Two UK Banks Allow Apple Inc. (NASDAQ:AAPL) TouchID Account Access

In a move that is breaking new ceilings in technology use, Apple Inc. (NASDAQ:AAPL) TouchID is now the official sign-in allowed by two of UK banks. TouchID which relies on fingerprint recognition technology, is UK industry’s first use case, is used in conjunction with in-app features filters, and limits.

The two banks, Royal Bank of Scotland Group and NatWest are allowing their banking customers to use their Apple Touch ID by first activating the security information followed by setting of in-feature controls. These can vary from additional verification for paying money as well as limitations on new payments the client wants to make.

However, the banks attempts to adopt new age technology has come under fire, as there have been recent Apple fingerprint ID ‘hack’ reports.

Security expert, Ben Schlabs, SRLabs reiterates that there are ‘security implications’ associated with such access. He remarks that there have been ample examples of ‘spoofs’ using this method. He added that the single-layer of access via TouchID to access the banking app would prove to be risky, in terms of security. He explained that the security risks with the use of the TouchID are far more complex than the earlier use of passwords and PINs.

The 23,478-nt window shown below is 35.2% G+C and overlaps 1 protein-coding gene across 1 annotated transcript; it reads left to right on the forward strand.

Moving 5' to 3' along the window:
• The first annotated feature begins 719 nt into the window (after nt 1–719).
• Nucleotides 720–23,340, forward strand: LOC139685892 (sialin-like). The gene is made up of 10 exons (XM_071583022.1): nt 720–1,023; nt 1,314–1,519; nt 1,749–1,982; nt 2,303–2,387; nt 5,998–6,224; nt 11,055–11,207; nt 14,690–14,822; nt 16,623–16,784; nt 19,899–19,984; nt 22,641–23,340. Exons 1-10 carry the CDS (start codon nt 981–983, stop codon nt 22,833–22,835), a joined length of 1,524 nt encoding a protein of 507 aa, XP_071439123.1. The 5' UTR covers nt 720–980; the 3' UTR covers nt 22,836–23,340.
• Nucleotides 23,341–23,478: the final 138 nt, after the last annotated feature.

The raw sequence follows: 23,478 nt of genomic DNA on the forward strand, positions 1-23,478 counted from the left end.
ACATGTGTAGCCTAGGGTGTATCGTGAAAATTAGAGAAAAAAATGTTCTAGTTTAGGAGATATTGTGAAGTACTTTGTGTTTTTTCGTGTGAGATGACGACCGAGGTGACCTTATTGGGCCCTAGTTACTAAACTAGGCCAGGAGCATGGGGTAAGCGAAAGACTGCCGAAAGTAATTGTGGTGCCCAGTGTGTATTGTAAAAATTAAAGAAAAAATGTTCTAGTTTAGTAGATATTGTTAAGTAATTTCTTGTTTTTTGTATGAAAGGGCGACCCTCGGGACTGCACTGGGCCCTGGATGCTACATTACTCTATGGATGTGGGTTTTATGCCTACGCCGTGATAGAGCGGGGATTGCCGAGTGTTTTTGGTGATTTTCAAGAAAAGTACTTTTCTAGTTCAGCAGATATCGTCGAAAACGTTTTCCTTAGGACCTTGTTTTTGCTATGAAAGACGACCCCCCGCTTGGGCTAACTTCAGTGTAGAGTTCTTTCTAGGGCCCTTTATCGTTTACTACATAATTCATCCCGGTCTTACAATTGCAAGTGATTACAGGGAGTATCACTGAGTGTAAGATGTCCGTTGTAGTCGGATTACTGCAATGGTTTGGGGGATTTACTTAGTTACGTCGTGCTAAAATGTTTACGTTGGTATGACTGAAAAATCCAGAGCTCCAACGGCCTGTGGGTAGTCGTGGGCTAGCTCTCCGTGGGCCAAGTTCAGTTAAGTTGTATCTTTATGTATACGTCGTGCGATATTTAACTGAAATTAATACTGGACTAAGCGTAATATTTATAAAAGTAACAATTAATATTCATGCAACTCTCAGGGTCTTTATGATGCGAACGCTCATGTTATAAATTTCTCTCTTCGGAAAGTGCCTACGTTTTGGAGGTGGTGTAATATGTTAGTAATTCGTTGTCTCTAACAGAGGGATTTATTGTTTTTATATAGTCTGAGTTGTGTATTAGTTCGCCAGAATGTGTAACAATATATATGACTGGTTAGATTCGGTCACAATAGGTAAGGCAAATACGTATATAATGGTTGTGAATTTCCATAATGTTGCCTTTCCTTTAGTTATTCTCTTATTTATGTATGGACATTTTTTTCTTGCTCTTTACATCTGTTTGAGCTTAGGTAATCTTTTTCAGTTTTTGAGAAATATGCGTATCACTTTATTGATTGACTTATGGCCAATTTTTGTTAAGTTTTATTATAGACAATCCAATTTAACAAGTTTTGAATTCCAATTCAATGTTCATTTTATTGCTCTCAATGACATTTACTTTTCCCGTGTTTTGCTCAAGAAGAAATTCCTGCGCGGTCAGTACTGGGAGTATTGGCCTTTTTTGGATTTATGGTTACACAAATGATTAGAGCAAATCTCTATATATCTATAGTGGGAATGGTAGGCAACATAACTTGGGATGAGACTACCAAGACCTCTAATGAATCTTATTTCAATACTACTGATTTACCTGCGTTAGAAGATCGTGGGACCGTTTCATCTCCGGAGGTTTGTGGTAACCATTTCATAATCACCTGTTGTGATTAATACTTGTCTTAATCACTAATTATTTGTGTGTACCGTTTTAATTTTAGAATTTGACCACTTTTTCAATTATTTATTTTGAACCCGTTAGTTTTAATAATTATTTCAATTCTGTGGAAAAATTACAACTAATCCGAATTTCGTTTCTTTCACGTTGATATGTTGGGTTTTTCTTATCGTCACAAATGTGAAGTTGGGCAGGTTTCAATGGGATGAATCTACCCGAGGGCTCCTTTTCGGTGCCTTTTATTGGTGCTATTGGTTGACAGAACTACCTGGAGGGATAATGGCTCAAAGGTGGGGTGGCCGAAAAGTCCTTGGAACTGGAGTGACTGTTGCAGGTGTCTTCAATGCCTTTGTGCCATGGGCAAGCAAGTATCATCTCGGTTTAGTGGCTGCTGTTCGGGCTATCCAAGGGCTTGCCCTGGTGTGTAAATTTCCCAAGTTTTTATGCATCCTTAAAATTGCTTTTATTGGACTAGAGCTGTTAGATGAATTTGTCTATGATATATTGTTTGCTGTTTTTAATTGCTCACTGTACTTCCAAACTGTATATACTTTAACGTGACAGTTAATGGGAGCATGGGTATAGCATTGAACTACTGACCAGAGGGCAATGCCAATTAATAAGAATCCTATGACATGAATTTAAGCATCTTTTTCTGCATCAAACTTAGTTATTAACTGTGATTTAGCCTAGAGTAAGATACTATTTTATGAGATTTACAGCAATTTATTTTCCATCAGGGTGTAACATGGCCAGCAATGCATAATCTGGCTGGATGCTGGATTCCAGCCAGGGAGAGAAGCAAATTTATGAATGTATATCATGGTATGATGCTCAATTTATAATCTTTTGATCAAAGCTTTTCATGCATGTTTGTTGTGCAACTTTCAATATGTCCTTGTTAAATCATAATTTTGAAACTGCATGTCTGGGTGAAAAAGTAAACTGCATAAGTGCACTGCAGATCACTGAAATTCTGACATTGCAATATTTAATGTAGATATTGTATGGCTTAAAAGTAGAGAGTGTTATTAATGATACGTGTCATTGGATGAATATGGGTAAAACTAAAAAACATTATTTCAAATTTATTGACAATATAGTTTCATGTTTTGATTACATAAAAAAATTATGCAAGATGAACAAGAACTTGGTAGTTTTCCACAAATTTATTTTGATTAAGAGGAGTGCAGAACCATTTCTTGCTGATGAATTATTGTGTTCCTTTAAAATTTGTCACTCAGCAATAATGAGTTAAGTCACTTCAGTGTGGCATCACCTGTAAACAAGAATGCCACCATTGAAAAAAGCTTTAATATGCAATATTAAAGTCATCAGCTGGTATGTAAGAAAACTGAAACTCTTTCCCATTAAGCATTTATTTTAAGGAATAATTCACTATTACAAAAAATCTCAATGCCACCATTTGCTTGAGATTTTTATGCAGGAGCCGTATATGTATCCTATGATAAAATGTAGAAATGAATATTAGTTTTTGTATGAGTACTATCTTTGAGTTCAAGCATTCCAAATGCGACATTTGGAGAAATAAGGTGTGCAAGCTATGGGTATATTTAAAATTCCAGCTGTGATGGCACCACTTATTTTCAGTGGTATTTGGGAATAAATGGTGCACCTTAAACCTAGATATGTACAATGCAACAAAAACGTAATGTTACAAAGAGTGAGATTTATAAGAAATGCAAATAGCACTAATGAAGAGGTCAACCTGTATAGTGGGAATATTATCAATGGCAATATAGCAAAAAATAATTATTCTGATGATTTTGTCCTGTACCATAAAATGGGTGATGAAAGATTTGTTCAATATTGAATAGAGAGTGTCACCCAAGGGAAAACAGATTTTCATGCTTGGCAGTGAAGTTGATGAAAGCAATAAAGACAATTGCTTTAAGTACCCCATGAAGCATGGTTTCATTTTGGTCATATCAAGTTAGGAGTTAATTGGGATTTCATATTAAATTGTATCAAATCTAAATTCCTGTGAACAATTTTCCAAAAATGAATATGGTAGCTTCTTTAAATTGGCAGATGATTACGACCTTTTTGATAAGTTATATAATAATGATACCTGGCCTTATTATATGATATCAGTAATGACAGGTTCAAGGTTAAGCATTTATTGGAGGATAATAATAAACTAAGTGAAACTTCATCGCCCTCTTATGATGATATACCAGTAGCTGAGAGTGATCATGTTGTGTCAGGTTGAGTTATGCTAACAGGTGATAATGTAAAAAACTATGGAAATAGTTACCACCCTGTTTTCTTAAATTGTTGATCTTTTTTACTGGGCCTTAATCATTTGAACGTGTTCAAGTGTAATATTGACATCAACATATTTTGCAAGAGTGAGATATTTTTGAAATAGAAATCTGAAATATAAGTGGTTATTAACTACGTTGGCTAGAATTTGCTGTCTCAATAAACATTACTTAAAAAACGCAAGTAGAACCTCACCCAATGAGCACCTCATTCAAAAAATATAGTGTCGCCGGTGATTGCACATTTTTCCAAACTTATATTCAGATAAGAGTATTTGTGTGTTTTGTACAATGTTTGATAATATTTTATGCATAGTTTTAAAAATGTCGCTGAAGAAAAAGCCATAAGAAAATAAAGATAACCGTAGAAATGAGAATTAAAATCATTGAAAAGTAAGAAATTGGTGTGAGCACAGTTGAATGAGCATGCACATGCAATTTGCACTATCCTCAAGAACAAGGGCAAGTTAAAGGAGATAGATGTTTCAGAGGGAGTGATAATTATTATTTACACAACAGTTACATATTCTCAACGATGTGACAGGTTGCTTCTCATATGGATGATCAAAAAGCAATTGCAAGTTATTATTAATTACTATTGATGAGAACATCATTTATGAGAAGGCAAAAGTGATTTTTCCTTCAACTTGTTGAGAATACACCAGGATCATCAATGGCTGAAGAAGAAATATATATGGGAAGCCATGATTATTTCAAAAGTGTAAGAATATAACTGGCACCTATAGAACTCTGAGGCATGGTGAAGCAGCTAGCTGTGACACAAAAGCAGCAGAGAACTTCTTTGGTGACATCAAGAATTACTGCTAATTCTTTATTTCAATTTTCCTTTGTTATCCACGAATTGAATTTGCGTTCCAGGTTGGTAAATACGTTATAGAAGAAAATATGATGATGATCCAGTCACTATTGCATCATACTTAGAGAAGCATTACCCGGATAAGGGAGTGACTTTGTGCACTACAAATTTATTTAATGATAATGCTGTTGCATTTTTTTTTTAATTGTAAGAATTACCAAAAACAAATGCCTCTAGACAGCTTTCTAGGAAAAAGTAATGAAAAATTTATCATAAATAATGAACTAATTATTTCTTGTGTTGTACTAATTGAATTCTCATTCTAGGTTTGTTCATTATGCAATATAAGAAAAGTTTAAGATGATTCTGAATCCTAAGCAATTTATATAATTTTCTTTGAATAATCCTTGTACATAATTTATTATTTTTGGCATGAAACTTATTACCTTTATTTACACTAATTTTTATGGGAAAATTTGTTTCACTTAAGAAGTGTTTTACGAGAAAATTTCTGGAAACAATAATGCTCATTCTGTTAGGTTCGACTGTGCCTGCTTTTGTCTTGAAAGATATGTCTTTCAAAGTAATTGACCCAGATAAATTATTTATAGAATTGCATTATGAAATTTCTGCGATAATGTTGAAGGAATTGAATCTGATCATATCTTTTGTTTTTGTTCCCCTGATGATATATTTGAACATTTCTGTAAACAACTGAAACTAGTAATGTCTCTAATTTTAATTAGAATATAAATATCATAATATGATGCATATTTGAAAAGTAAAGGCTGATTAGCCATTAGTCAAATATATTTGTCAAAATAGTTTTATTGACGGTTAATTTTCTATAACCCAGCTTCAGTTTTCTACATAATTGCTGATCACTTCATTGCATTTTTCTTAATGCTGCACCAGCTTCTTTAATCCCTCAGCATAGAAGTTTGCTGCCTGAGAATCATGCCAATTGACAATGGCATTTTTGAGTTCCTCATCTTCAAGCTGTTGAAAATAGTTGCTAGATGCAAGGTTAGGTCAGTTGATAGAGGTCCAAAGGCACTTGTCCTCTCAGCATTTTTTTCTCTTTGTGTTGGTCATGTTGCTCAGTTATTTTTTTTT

For the banking app access exposes the user to reveal the key in unguarded moments. However, he did also comment that there have not been any reports of iPhone sensor-triggered crimes thus far.

However, the UK banking industry has applauded the move to the next generation of banking and has approved of the nearly 12.4 million downloads.

According to the banks statistics, close to half of their customers, nearly 15 million people are already online bankers. With the acceptance of Apple TouchID logins, nearly three million users have accessed their accounts with the app.

Managing Director of RBS, Stuart Haire, concludes that the TouchID access feature has improved the banking experience of its users and will directly respond to their requests.